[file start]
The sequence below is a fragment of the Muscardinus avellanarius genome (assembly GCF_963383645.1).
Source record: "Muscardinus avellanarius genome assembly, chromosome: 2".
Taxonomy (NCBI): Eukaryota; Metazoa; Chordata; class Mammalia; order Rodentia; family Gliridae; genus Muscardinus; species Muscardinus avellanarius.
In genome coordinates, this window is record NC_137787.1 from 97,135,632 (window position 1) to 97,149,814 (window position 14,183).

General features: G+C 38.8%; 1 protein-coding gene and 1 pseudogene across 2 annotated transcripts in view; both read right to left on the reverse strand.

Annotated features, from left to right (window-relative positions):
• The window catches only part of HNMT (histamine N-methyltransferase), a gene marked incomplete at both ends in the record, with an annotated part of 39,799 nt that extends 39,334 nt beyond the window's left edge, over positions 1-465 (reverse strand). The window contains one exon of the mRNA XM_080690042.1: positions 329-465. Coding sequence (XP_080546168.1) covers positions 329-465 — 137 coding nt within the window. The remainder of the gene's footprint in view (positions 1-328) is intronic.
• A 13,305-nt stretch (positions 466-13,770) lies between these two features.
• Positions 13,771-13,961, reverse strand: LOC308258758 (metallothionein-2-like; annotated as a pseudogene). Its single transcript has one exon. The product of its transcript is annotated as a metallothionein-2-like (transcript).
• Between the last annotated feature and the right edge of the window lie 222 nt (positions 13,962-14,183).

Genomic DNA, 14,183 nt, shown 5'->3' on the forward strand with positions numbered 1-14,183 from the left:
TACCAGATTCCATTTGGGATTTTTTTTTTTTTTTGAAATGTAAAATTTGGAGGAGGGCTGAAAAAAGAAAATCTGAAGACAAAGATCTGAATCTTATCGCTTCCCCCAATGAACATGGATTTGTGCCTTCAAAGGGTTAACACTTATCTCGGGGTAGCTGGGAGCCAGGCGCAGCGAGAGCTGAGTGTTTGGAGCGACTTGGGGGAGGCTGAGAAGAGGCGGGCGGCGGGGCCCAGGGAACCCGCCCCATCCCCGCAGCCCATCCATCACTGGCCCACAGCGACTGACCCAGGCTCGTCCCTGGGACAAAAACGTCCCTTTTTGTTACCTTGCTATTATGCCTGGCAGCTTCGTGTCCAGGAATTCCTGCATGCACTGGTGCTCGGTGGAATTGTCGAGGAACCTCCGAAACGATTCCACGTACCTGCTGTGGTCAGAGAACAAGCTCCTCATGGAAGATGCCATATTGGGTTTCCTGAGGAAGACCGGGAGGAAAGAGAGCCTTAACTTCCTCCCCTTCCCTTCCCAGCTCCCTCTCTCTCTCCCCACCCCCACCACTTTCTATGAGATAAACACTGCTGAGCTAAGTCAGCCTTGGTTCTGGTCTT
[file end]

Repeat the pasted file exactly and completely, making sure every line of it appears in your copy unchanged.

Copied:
The sequence below is a fragment of the Muscardinus avellanarius genome (assembly GCF_963383645.1).
Source record: "Muscardinus avellanarius genome assembly, chromosome: 2".
Taxonomy (NCBI): Eukaryota; Metazoa; Chordata; class Mammalia; order Rodentia; family Gliridae; genus Muscardinus; species Muscardinus avellanarius.
In genome coordinates, this window is record NC_137787.1 from 97,135,632 (window position 1) to 97,149,814 (window position 14,183).

General features: G+C 38.8%; 1 protein-coding gene and 1 pseudogene across 2 annotated transcripts in view; both read right to left on the reverse strand.

Annotated features, from left to right (window-relative positions):
• The window catches only part of HNMT (histamine N-methyltransferase), a gene marked incomplete at both ends in the record, with an annotated part of 39,799 nt that extends 39,334 nt beyond the window's left edge, over positions 1-465 (reverse strand). The window contains one exon of the mRNA XM_080690042.1: positions 329-465. Coding sequence (XP_080546168.1) covers positions 329-465 — 137 coding nt within the window. The remainder of the gene's footprint in view (positions 1-328) is intronic.
• A 13,305-nt stretch (positions 466-13,770) lies between these two features.
• Positions 13,771-13,961, reverse strand: LOC308258758 (metallothionein-2-like; annotated as a pseudogene). Its single transcript has one exon. The product of its transcript is annotated as a metallothionein-2-like (transcript).
• Between the last annotated feature and the right edge of the window lie 222 nt (positions 13,962-14,183).

Genomic DNA, 14,183 nt, shown 5'->3' on the forward strand with positions numbered 1-14,183 from the left:
TACCAGATTCCATTTGGGATTTTTTTTTTTTTTTGAAATGTAAAATTTGGAGGAGGGCTGAAAAAAGAAAATCTGAAGACAAAGATCTGAATCTTATCGCTTCCCCCAATGAACATGGATTTGTGCCTTCAAAGGGTTAACACTTATCTCGGGGTAGCTGGGAGCCAGGCGCAGCGAGAGCTGAGTGTTTGGAGCGACTTGGGGGAGGCTGAGAAGAGGCGGGCGGCGGGGCCCAGGGAACCCGCCCCATCCCCGCAGCCCATCCATCACTGGCCCACAGCGACTGACCCAGGCTCGTCCCTGGGACAAAAACGTCCCTTTTTGTTACCTTGCTATTATGCCTGGCAGCTTCGTGTCCAGGAATTCCTGCATGCACTGGTGCTCGGTGGAATTGTCGAGGAACCTCCGAAACGATTCCACGTACCTGCTGTGGTCAGAGAACAAGCTCCTCATGGAAGATGCCATATTGGGTTTCCTGAGGAAGACCGGGAGGAAAGAGAGCCTTAACTTCCTCCCCTTCCCTTCCCAGCTCCCTCTCTCTCTCCCCACCCCCACCACTTTCTATGAGATAAACACTGCTGAGCTAAGTCAGCCTTGGTTCTGGTCTT